- determine the space groups of periodic 2D structures.
- comprehend the descriptions of 3D space groups in the International Tables for Crystallography.
- derive the Laue-equations and the Bragg-equation.
- calculate reciprocal lattice parameters and understand their physical meaning.
- calculate and interpret structure factors for a given structure.
- oversee the parameters influencing the experimentally observable reflex intensities.
- derive the rules for systematic extinctions for a given centering, screw axis or glide plane.
- analyze powder diffractograms by means of the Bragg-equation under consideration of the extinction rules.
- assess the emergence of reflexes by means of the Ewald construction in 2D and 3D for monochromatic and polychromatic x-rays and construct the respective diffraction angle.
- comprehend principal approaches to solve the phase problem.
- understand the differences for x-ray, neutron, and electron diffraction.
- evaluate the role of nucleation and growth processes in crystal growth.
- classify and describe the most important crystal growth methods.
Keine Vorkenntnisse nötig, die über die Zulassungsvoraussetzungen zum Masterstudium hinausgehen
Courses, Learning and Teaching Methods and Literature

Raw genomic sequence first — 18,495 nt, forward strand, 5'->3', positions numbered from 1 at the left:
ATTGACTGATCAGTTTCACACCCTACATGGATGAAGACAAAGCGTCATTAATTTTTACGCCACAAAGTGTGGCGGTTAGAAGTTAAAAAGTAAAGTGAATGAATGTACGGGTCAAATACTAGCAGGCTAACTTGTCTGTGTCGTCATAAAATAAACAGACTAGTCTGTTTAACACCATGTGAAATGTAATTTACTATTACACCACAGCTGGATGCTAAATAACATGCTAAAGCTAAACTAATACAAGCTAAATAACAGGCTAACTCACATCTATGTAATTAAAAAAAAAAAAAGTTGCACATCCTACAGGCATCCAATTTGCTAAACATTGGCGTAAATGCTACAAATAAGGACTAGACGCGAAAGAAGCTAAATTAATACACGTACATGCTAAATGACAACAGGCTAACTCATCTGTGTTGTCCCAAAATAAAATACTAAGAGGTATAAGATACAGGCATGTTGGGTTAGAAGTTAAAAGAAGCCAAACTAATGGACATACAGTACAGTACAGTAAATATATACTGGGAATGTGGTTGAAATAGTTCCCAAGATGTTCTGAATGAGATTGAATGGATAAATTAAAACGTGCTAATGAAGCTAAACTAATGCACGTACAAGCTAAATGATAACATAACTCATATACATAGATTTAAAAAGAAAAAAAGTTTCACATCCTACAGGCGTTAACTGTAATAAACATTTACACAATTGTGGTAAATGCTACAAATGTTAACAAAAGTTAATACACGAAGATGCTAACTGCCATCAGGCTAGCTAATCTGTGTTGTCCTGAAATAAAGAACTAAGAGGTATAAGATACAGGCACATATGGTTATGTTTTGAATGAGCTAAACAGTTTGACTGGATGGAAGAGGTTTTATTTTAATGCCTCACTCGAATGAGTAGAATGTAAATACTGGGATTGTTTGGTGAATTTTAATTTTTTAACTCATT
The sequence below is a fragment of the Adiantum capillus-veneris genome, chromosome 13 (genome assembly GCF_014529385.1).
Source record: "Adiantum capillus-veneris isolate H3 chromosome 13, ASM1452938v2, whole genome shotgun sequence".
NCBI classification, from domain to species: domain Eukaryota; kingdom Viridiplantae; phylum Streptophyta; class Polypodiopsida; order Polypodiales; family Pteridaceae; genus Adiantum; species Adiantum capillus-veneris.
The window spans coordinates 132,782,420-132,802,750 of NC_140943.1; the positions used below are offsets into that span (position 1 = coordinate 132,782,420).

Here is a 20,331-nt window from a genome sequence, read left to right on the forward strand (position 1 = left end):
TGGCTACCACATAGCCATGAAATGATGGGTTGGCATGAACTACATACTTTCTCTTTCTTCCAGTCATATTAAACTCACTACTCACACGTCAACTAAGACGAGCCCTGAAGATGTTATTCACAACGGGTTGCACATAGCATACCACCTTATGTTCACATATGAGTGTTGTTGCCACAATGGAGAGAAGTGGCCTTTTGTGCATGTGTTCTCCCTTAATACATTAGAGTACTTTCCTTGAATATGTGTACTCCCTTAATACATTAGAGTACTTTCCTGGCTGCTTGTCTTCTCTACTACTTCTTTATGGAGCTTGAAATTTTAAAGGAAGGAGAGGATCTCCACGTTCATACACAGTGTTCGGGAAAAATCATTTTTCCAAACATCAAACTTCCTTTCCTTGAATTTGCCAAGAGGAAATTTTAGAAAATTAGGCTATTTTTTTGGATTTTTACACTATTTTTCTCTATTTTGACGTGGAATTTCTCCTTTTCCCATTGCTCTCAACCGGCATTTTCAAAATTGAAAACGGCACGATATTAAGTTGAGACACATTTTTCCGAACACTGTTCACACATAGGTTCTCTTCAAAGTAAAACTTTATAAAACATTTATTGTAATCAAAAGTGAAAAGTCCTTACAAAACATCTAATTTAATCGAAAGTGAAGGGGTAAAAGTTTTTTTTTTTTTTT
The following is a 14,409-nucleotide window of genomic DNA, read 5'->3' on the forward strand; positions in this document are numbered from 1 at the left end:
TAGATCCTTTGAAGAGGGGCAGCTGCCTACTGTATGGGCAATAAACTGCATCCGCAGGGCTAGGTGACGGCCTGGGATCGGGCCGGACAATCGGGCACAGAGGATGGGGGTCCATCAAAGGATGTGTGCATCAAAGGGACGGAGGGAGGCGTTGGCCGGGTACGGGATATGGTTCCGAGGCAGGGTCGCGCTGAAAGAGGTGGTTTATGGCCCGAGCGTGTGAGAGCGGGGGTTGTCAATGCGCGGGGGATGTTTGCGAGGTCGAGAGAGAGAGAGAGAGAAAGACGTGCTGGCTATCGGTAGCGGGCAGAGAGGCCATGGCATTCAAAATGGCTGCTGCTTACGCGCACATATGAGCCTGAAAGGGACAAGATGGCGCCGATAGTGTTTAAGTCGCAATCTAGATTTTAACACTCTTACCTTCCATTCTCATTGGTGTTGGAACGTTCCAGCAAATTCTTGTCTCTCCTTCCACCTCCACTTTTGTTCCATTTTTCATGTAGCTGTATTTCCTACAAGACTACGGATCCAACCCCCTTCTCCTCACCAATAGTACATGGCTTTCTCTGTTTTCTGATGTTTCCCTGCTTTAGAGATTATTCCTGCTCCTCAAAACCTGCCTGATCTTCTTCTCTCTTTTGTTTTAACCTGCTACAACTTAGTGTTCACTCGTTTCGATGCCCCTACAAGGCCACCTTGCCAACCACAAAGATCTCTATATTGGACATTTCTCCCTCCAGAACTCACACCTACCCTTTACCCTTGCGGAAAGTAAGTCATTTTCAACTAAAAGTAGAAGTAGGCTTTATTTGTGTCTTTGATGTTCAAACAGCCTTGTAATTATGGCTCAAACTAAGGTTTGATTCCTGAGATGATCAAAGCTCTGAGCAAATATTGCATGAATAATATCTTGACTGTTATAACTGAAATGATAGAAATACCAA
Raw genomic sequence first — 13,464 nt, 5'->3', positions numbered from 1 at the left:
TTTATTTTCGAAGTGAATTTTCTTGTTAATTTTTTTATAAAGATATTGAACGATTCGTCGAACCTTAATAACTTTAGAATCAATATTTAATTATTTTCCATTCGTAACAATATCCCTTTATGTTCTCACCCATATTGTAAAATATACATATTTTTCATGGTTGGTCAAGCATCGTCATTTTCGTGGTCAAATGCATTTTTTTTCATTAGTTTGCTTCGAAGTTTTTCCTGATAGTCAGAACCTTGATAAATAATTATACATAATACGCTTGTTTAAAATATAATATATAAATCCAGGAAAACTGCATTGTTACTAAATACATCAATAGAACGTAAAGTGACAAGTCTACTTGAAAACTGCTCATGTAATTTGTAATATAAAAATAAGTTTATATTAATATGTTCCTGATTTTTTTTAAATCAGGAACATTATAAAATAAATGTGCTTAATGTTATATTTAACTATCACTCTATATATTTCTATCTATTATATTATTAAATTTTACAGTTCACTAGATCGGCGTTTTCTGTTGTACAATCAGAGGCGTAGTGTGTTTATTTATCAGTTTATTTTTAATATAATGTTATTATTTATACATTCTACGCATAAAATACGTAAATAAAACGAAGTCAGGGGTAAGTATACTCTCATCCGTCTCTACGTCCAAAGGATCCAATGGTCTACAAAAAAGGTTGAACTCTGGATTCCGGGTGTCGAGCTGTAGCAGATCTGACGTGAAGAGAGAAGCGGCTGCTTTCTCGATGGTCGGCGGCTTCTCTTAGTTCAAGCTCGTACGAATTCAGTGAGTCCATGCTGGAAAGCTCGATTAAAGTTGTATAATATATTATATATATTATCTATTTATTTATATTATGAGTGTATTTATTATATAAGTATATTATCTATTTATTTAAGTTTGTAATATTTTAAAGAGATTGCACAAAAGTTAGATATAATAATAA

Learning and Teaching Methods
The content is elucidated by lecturing and derivation of the physical foundations with manifold references to original work. The experimental realization of structure determination by diffraction is thoroughly discussed. The lecture content is made intelligible through illustrative examples. Therefore macroscopic illustrative materials (minerals, crystal and molecular models, etc.) are used to elucidate the described effects and phenomena. Special emphasis is put on stimulating the interactive discussion with the students and amongst them on the just learned. The lecture is accompanied by exercises that are adapted to the lecture and further reaching. These exercises are worked out by the students themselves and require own research and literature studies.
lecturing, projected presentations, blackboard, exercise sheets, PDF-script for download, papercuts for models
- W. Massa: Kristallstrukturbestimmung, Vieweg + Teubner, (2011)
- W. Borchardt-Ott und H. Sowa: Kristallographie: Eine Einführung für Naturwissenschaftler, Springer, (2013)
Description of exams and course work
There will be an oral exam of 25 minutes duration. Therein the achievement of the competencies given in section learning outcome is tested exemplarily at least to the given cognition level using comprehension questions, symmetry determinations and sample calculations.
For example an assignment in the exam might be:
- Determine the 2D space group of periodic structure
- Determine the structure factor for a given unit cell
- Determine the coordinatioes when a given symmetry element (e.g. glide plane, screw axis) acts on a point (x,y,z)
- Interpret a given powder diffractogramm
- Explain what Laue classes are
The exam may be repeated at the end of the semester.